Disappearance case detective quits
A detective has been forced to resign over her responsibility for "poorly handled" covert surveillance in a probe into the disappearance of a 14-year-old girl.
Det Sgt Jan Beasant had fallen "well short" of expected professional standards and showed conduct that "lets everyone down", Lancashire Constabulary said in a damning indictment.
She had the job of transcribing secretly recorded conversations between two suspects who later went on trial over the alleged murder of Blackpool teenager Charlene Downes.
She spent 2,500 hours over two years listening to 52 audio tapes of recordings from bugs placed in the car and flat of one of the men. Iyad Albattikhi, 33, was later formally cleared of Charlene's murder and Mohammed Reveshi, 54, was acquitted of helping to dispose of her body.
The prosecution claimed the takeaway owners were heard talking about Charlene's body being chopped up and that it had "gone into kebabs".
A jury at Preston Crown Court was discharged in 2007 after failing to reach a verdict in their trial and a scheduled retrial collapsed when the Crown Prosecution Service conceded it had "grave doubts" about the reliability of some of the evidence in the case. The quality of the covert recordings was criticised during the trial by defence barristers as "poor" with confidence "low" in the accuracy of the transcriptions.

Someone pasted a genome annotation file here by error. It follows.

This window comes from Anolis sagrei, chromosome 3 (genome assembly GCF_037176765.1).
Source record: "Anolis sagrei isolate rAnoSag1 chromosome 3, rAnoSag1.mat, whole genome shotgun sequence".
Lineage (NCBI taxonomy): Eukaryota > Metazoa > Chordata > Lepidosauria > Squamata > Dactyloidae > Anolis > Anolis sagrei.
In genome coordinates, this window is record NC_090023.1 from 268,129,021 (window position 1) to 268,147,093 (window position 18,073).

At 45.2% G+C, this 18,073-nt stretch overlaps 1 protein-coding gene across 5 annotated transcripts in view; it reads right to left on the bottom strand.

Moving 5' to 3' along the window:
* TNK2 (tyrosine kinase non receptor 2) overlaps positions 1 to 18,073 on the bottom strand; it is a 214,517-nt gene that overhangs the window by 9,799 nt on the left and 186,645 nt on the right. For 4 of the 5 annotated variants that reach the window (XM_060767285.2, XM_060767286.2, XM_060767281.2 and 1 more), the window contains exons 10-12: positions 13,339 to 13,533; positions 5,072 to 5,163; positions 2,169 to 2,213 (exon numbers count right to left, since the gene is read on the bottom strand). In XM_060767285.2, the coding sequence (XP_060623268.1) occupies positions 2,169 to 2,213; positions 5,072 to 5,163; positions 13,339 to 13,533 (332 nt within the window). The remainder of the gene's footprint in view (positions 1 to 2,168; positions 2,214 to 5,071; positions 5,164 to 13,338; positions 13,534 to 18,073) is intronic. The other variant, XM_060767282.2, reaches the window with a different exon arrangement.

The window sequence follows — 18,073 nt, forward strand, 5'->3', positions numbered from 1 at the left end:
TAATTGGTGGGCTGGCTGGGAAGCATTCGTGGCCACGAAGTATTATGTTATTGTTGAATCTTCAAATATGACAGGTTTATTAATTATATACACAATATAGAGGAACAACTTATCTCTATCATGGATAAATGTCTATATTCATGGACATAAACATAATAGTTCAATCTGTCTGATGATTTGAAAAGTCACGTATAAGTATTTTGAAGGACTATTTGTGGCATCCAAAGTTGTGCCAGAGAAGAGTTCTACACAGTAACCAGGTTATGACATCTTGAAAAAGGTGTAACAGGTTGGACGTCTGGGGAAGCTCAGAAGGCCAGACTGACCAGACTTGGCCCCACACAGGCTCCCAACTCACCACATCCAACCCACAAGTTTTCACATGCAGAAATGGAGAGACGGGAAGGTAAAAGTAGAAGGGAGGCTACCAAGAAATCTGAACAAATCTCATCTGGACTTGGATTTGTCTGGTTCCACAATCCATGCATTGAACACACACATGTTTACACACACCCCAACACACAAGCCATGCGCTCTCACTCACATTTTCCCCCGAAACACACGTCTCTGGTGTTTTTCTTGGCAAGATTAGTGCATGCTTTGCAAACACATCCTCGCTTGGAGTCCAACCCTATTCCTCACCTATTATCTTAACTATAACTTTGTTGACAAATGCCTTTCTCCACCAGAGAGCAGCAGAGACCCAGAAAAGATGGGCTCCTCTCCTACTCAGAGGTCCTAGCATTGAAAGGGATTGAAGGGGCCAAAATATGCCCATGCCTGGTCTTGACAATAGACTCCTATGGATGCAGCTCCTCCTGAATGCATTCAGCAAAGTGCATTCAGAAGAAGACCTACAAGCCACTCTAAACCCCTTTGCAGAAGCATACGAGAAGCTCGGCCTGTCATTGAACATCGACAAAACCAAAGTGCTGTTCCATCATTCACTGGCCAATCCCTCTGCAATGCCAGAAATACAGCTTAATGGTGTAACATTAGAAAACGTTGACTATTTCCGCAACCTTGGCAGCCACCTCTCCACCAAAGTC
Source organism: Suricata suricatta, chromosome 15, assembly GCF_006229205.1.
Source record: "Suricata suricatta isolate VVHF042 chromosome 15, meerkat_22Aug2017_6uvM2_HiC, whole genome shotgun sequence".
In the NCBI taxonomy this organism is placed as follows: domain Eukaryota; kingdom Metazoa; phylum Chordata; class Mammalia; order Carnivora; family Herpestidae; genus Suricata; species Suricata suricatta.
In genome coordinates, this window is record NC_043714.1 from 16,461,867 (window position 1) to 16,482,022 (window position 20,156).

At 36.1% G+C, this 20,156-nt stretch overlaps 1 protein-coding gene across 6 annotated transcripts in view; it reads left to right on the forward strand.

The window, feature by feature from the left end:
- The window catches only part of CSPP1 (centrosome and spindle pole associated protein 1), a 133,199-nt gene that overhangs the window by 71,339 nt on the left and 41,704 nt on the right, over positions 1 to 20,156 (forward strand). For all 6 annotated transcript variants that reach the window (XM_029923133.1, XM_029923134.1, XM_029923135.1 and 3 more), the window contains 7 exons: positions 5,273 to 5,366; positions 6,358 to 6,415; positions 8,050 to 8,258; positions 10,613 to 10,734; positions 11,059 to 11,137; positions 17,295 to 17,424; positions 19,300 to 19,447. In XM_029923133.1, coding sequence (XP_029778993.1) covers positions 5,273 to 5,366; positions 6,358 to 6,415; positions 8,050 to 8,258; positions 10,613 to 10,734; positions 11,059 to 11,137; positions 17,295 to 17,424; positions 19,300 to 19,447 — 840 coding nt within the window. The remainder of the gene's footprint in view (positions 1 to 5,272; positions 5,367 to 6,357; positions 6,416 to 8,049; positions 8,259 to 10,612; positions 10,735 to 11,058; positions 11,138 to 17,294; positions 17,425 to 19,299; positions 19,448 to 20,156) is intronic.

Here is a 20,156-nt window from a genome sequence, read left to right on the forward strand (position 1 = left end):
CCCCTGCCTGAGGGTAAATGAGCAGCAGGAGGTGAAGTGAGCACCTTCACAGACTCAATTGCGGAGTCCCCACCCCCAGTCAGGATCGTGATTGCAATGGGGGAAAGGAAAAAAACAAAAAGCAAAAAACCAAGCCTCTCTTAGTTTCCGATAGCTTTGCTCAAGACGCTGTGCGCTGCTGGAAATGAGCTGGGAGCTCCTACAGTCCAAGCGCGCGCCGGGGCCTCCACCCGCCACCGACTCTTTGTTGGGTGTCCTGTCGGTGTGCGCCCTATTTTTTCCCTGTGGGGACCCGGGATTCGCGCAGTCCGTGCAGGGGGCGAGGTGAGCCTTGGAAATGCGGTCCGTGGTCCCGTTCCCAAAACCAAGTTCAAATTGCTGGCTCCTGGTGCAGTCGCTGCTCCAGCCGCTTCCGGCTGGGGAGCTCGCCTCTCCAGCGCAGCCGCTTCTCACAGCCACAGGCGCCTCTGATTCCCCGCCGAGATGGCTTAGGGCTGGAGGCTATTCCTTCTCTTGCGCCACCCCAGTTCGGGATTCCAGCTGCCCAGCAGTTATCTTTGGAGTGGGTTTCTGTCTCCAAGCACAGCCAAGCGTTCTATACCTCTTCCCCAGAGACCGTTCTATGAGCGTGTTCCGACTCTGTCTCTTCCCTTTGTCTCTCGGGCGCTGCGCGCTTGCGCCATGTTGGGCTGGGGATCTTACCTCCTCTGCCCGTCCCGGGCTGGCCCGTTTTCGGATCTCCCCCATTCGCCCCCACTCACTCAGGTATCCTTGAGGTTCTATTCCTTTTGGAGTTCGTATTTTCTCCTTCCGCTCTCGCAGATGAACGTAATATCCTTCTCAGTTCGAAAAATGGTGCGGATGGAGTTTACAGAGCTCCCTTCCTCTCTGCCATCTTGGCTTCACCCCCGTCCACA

John Bromley-Davenport QC, defending Mr Reveshi, said Det Sgt Beasant was totally unqualified for the task of listening to the tapes and already knew a huge amount about the case.
A review by the Independent Police Complaints Commission later concluded the investigating team were guilty of a strategic and tactical failure in the management of the audio and video material they obtained.
Proper records were not kept, material was not fully transcribed and the overall integrity of the material was not ensured. The use of untrained and inexperienced officers in the inquiry was also criticised.
Naseem Malik, IPCC Commissioner for the North West, said it was "abundantly clear" that the covert surveillance was "handled poorly and unprofessionally".